Hope Express Runners Making 135-Mile Trek for THON
Mail call is an event incorporated into the 46-hour dance marathon, or THON, and provides letters, photos and inspirational sayings to more than 700 students chosen as dancers for THON weekend.
Mail comes from those close to the dancers, but sometimes from the patients and their families who benefit from THON and the Found Diamonds Fund. Each year, the Hope Express runners carry 20 to 30 letters written by pediatric cancer patients and their parents for the dancers at THON, said Hank Angus, cofounder of the Hope Express.
To raise awareness for and support THON and the Four Diamonds Fund, Angus along with his wife Connie created the Hope Express in 2007, a 135-mile run to the Bryce Jordan Center in the 24 hours before the start of THON weekend.
“You get so much help in a lot of different ways,” Angus said of the Four Diamonds Fund. He also said it really means a lot to the families, like his, that receive aid from the Four Diamonds Fund, especially since the families do not usually have the resources to give anything back.
Angus, who said he’s always been an avid runner, turned to the sport to ease the pressure he felt from his son’s treatment. Running, he said, eventually became an essential part of the foundation for Hope Express.
“People do different things,” he said. “That’s what I’ve always done.”
Angus said the process, however, was not easy to get going.
Originally, Angus and his wife wanted to structure the run around the Olympic torch carry, but realized there was no practical way runners could carry a 15 pound object for three mile stretches.
“Connie came up with the letters idea,” Angus said. “It is heartfelt appreciation for what the dancers do.”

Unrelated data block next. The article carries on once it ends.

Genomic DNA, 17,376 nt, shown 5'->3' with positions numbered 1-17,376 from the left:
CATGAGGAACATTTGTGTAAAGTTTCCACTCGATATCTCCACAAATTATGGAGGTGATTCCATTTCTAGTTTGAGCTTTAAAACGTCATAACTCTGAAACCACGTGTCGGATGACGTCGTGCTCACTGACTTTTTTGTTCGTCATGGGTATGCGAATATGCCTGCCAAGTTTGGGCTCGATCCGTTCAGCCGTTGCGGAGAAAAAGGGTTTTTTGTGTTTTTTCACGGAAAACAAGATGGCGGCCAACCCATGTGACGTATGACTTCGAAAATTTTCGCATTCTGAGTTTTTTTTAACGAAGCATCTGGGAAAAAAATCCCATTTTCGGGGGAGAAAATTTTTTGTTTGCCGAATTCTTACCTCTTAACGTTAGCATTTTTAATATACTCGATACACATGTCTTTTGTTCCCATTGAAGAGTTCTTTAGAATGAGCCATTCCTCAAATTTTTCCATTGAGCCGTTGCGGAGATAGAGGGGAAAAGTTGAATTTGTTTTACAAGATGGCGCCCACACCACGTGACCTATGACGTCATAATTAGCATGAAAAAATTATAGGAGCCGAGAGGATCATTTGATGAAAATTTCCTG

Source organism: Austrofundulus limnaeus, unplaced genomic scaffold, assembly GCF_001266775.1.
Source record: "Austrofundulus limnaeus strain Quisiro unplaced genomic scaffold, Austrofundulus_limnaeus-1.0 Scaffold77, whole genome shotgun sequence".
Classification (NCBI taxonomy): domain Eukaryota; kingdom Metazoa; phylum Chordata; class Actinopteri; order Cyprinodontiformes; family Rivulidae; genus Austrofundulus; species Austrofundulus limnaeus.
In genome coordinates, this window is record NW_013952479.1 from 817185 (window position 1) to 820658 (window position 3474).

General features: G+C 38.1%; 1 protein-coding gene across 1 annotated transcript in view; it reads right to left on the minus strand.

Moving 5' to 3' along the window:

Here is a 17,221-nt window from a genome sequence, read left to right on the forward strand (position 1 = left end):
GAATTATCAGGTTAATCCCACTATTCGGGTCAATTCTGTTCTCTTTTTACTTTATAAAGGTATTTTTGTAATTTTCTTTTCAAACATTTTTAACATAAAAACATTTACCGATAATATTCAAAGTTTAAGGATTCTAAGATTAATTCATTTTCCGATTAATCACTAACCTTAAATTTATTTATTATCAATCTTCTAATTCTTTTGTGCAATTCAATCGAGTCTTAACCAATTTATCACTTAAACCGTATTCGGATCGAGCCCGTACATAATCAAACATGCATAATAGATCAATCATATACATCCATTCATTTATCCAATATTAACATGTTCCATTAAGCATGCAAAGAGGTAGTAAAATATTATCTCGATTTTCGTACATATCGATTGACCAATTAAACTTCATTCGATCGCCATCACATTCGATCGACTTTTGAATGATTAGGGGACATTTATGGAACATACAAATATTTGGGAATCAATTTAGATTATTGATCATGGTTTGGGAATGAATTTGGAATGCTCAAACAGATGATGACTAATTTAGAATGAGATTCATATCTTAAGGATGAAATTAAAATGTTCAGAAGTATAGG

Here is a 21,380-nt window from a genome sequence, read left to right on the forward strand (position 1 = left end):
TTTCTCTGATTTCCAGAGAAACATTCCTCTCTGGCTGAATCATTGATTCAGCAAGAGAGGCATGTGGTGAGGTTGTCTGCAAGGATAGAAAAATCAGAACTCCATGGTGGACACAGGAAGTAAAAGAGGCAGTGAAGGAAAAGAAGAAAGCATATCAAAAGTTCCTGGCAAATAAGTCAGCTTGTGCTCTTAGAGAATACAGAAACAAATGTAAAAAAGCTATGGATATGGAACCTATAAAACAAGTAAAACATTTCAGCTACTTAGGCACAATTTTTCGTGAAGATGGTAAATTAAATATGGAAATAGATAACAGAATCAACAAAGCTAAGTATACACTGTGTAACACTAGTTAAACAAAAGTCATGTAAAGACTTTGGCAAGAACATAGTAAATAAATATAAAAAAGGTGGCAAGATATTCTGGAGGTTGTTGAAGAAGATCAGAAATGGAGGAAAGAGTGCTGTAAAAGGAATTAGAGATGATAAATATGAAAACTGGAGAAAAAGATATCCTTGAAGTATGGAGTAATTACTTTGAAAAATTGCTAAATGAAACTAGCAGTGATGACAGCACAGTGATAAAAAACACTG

After working out initial kinks and making sure there were no legal issues, Angus was ready to map a route. Having been told the run couldn’t interfere with any major interstate highway, he mapped the 135-mile route, which takes runners over three mountains. He said it took him about three months to plan this.
Next, Angus said, he needed to find runners. This ended up being the hardest part of organizing Hope Express, he said. For the first year, he said, he barely scraped a team together.
After initially contacting the Dance Marathon Alumni Interest Group at Penn State in search of RV’s for the run, Angus realized this is where he could find runners. This is where he’s found most of his runners in the years since beginning the Hope Express, he said.
Even a blizzard, Angus said, proved unable to halt Hope Express in its first year.
“It’s a miracle we even ran,” he said.
But every runner who signed up, he said, promised they were absolutely going to participate, even though it was only six degrees.
The threat of inclement weather comes with this time of year in Pennsylvania, but runners Amanda Kohler and Alex Toner said it’s all about preparation.
“It is really important to be prepared for any kind of weather conditions,” Kohler said. “So if it is snowing, sleeting or just really cold, I make sure I run outside instead of trying to stay in.”
Further preparation, Kohler said, comes from predicting obstacles.
“The route is extremely hilly, and includes several very difficult mountains,” she said, “so I am always looking for hilly, steep routes to help train my muscles for those potential difficulties.”
Both runners said each participant is expected to be in half-marathon shape, running about 20 miles each week. The route includes three mountains, they said, which can be difficult for beginning runners.